In many cases, benign tumors need no treatment. waiting" to make sure they cause no problems. But. Brain tumors are treated with surgery, radiation therapy and chemotherapy. If hydrocephalus is present, you may need a shunt to drain cerebrospinal fluid. This section tells you the treatments that are the standard of care for a brain tumor . “Standard of care” means the best treatments known. When making treatment.
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Radiation Therapy for Lung Cancer. Learn About Lung Cancer Small-cell. Learn About Lung Cancer Non-small-cell. Please type your comment or suggestion into the text box below. Please contact your physician with specific medical questions or for a referral to a radiologist or other physician. To locate a medical imaging or radiation oncology provider in your community, you can search the ACR-accredited facilities database. This website does not provide cost information.
The costs for specific medical imaging tests, treatments and procedures may vary by geographic region. Web page review process: This Web page is reviewed regularly by a physician with expertise in the medical area presented and is further reviewed by committees from the Radiological Society of North America RSNA and the American College of Radiology ACR , comprising physicians with expertise in several radiologic areas.
For the convenience of our users, RadiologyInfo. Lung cancer overview What are my treatment options? What happens during radiation therapy? What are possible side effects of radiation therapy? What kind of treatment follow-up should I expect?
Are there any new developments in treating my disease? Lung cancer overview More than one in four of all diagnosed cancers involve the lung, and lung cancer remains the most common cancer-related cause of death among American men and women. What are my treatment options? Pre-treatment evaluation Before treatment, a biopsy is usually performed to determine whether a patient has cancer, and if so, what type.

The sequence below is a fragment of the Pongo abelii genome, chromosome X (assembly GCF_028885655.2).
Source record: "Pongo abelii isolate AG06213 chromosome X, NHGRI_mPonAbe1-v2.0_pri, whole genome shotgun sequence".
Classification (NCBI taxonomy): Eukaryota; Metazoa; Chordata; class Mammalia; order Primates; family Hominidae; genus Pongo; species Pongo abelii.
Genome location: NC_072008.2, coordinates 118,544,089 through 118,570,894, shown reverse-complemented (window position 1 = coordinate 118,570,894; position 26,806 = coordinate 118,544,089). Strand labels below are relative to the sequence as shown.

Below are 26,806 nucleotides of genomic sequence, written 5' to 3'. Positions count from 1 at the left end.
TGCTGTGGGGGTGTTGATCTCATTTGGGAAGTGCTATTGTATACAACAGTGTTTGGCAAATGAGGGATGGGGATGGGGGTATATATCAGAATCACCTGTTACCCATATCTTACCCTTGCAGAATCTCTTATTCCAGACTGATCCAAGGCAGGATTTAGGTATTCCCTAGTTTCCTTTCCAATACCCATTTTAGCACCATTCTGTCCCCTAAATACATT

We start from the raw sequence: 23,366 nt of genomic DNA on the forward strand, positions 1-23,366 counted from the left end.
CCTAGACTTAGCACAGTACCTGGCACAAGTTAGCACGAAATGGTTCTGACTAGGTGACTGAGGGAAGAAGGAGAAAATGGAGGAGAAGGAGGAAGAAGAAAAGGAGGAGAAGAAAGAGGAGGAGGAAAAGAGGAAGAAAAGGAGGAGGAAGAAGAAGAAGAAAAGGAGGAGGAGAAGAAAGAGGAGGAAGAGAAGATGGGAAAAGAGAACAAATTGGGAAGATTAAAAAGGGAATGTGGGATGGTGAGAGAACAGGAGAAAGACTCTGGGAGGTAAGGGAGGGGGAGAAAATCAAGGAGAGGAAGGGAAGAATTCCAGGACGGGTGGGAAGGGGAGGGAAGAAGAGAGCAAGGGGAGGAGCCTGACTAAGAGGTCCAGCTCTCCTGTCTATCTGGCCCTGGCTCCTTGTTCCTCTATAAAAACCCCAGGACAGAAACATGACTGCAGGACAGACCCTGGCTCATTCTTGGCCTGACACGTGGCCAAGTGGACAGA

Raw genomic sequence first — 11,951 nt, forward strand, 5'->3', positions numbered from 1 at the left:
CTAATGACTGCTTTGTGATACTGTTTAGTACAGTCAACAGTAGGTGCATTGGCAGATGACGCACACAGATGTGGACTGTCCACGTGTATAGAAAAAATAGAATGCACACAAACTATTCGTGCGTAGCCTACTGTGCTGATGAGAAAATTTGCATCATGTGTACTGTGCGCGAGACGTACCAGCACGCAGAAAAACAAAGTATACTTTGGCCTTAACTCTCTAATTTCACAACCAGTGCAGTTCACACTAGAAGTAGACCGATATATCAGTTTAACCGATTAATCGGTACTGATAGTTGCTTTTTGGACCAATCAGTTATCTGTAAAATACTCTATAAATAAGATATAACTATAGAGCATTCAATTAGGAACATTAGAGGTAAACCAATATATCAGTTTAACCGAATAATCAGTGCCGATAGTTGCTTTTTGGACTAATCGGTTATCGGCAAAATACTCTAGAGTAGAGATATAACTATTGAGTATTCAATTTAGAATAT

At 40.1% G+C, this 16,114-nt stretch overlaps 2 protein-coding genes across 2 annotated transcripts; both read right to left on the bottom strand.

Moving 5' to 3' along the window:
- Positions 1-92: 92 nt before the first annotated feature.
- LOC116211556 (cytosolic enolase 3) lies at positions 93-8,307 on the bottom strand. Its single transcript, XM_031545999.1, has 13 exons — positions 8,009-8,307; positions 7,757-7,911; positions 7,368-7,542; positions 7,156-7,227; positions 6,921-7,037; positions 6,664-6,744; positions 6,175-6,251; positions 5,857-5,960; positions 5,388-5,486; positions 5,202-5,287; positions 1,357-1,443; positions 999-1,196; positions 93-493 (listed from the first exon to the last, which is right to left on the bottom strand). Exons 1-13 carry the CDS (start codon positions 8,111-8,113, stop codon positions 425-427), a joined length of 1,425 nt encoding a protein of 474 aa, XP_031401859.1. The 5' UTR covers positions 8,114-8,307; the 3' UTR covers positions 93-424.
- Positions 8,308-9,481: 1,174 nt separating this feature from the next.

Tests are recommended to determine the stage of the tumor. These tests usually include blood tests and imaging. The treatment options and expected results of treatment depend on the stage of the tumor. Treatment options overview How does the treatment method depend on the type of lung cancer? How does the stage of disease guide lung cancer treatment?
How effective is treatment for inoperable lung cancer? Most patients tire easily after receiving their first radiation treatments. This fatigue gradually increases as treatment continues and may become severe, seriously limiting the ability to engage in normal daily activities.
Typically, fatigue lessens one to two months after radiotherapy is completed. If you experience fatigue it is important to get enough rest, but at the same time your physician may suggest that you stay as active as possible.
Some patients experience hair loss in the area of the chest wall included in the radiation field. Depending on how much radiation is delivered, this may be temporary or permanent. Skin irritation is the rule after a few weeks of radiation therapy. The affected area may be reddened, dry, tender and itchy. This reaction can become quite severe during a long course of treatment. It helps to keep the skin clean with gentle soap and warm water, to dry it well and to avoid very hot water while bathing.
A sunscreen should be used when skin in the treated area is exposed to sunlight. Perfumes, cosmetics and deodorants should not be used in the area of treatment. After daily treatments you may apply an unscented cream or lotion. Temporary loss of appetite is a possibility. Esophagitis , inflammation of the tube that conveys food from the mouth to the stomach, is common after radiotherapy for lung cancer and can be severe.
The esophagus is very sensitive to radiation, and worse damage occurs in patients who also receive chemotherapy. Esophagitis makes it difficult to swallow and some patients have lost 10 percent or more of their body weight as a result. Nevertheless the inflammation settles within three weeks of completing treatment in most patients and shortly thereafter they begin to regain their lost weight.